Americans View Media Bias As Big Problem, Poll Shows
This poll follows another Rasmussen poll conducted July 19 which revealed that 57 percent of likely voters think Sen. Barack Obama (D-Ill.) has received the best treatment from the media so far, while 21 percent or respondents think Sen. John McCain (R-Ariz.) has received the best media treatment.
Additionally, 49 percent think reporters will try to help Obama win the presidential campaign, while 14 percent think reporters will help McCain.
But the poll released Monday shows that despite a lack of trust of politicians to adhere to campaign contribution rules, the public sees media bias as a larger problem.
Highlighting the public’s doubts about adhering to campaign rules, 63 percent of respondents believe that most politicians will break rules to help campaign contributors, or “people who give them a lot of money.” Yet only 36 percent think that campaign cash is a bigger problem than media bias.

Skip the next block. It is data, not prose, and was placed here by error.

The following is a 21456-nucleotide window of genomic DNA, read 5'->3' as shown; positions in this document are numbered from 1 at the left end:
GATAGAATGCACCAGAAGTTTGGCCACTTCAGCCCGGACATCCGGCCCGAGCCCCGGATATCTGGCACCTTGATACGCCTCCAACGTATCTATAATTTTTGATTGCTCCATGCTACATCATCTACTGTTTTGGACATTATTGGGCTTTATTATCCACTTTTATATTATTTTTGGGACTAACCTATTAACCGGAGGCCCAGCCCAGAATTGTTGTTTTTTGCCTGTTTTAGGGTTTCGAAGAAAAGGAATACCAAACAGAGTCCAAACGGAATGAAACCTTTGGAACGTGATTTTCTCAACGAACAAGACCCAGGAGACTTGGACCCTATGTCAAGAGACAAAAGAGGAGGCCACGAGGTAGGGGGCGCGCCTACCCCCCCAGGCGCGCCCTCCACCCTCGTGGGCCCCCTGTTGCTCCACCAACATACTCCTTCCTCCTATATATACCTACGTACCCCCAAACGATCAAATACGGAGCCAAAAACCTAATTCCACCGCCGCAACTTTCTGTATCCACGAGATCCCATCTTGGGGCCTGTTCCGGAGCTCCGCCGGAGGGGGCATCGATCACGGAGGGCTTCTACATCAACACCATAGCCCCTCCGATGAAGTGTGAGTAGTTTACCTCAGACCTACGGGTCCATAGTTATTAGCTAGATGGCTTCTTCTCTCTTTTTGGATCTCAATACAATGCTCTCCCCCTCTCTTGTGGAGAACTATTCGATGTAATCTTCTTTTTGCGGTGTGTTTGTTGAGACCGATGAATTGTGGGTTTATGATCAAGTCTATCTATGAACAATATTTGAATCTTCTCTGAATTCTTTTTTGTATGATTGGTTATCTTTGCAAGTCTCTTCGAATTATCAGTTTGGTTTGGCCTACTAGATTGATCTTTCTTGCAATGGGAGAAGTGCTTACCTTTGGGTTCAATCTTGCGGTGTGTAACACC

Of those polled, as few as 14 percent think most politicians would refrain from breaking the rules for a donor.
Different political affiliations view the problems of media bias versus campaign contribution influence with varying emphasis.
Among the Republicans surveyed, 81 percent see media bias as a larger problem than campaign contributions, versus 41 percent of Democrats. More Democrats say that campaign cash is the bigger issue (50 percent).
For the conservatives surveyed, 74 percent see media bias as the bigger problem, versus 53 percent of liberals who see campaign contributions as a bigger problem.
More respondents identified as moderates saw media bias as a bigger problem than campaign cash, though with a narrower margin of 49 percent to 42 percent. For those not affiliated with either political party, 47 percent think media bias is the greater problem and 43 percent think campaign cash is more important.
In connection to perceived media bias, 22 percent of respondents think banning campaign commercials so that voters could receive campaign information from only the news media and the Internet is a good idea.
A larger 66 percent disagree and think that despite the “annoyance factor,” putting up with an election year “barrage” of advertising is preferable to relying on news media.
By only a narrow margin, more American voters think lobbyists and campaign contributors have too much influence on John McCain’s positions (44 percent) than on Barack Obama’s positions (40 percent).
The Rasmussen national survey, conducted Aug. 8, surveyed 1,000 “likely voters.”